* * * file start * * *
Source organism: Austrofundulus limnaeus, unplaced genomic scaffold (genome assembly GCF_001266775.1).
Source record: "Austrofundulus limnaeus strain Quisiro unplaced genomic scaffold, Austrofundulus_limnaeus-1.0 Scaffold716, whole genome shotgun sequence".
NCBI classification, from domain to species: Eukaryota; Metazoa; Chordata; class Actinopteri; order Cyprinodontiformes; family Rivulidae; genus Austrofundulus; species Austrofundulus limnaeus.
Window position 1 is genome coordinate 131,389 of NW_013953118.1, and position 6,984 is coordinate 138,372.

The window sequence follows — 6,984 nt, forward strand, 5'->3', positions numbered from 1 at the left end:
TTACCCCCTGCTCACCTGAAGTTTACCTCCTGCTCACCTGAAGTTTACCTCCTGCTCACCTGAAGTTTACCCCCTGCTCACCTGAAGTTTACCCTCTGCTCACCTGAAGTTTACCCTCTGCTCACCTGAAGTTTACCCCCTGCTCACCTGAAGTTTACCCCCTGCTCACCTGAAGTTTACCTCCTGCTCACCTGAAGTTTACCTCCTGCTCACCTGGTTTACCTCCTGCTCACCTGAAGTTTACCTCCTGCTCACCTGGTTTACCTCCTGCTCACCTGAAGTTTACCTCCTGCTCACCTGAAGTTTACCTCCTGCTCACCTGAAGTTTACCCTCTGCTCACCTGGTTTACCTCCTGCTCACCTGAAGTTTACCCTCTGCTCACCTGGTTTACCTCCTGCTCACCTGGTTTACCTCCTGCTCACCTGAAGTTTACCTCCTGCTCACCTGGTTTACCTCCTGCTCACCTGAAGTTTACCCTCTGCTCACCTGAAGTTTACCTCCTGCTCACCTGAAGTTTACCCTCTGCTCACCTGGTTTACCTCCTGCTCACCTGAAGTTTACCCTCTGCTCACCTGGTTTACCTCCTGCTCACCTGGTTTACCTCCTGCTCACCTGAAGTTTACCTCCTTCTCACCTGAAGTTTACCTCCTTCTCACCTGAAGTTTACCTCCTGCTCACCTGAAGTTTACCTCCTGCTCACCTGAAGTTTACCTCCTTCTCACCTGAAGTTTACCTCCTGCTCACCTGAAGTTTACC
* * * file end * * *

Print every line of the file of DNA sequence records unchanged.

Source organism: Austrofundulus limnaeus, unplaced genomic scaffold (genome assembly GCF_001266775.1).
Source record: "Austrofundulus limnaeus strain Quisiro unplaced genomic scaffold, Austrofundulus_limnaeus-1.0 Scaffold716, whole genome shotgun sequence".
NCBI classification, from domain to species: Eukaryota; Metazoa; Chordata; class Actinopteri; order Cyprinodontiformes; family Rivulidae; genus Austrofundulus; species Austrofundulus limnaeus.
Window position 1 is genome coordinate 131,389 of NW_013953118.1, and position 6,984 is coordinate 138,372.

The window sequence follows — 6,984 nt, forward strand, 5'->3', positions numbered from 1 at the left end:
TTACCCCCTGCTCACCTGAAGTTTACCTCCTGCTCACCTGAAGTTTACCTCCTGCTCACCTGAAGTTTACCCCCTGCTCACCTGAAGTTTACCCTCTGCTCACCTGAAGTTTACCCTCTGCTCACCTGAAGTTTACCCCCTGCTCACCTGAAGTTTACCCCCTGCTCACCTGAAGTTTACCTCCTGCTCACCTGAAGTTTACCTCCTGCTCACCTGGTTTACCTCCTGCTCACCTGAAGTTTACCTCCTGCTCACCTGGTTTACCTCCTGCTCACCTGAAGTTTACCTCCTGCTCACCTGAAGTTTACCTCCTGCTCACCTGAAGTTTACCCTCTGCTCACCTGGTTTACCTCCTGCTCACCTGAAGTTTACCCTCTGCTCACCTGGTTTACCTCCTGCTCACCTGGTTTACCTCCTGCTCACCTGAAGTTTACCTCCTGCTCACCTGGTTTACCTCCTGCTCACCTGAAGTTTACCCTCTGCTCACCTGAAGTTTACCTCCTGCTCACCTGAAGTTTACCCTCTGCTCACCTGGTTTACCTCCTGCTCACCTGAAGTTTACCCTCTGCTCACCTGGTTTACCTCCTGCTCACCTGGTTTACCTCCTGCTCACCTGAAGTTTACCTCCTTCTCACCTGAAGTTTACCTCCTTCTCACCTGAAGTTTACCTCCTGCTCACCTGAAGTTTACCTCCTGCTCACCTGAAGTTTACCTCCTTCTCACCTGAAGTTTACCTCCTGCTCACCTGAAGTTTACC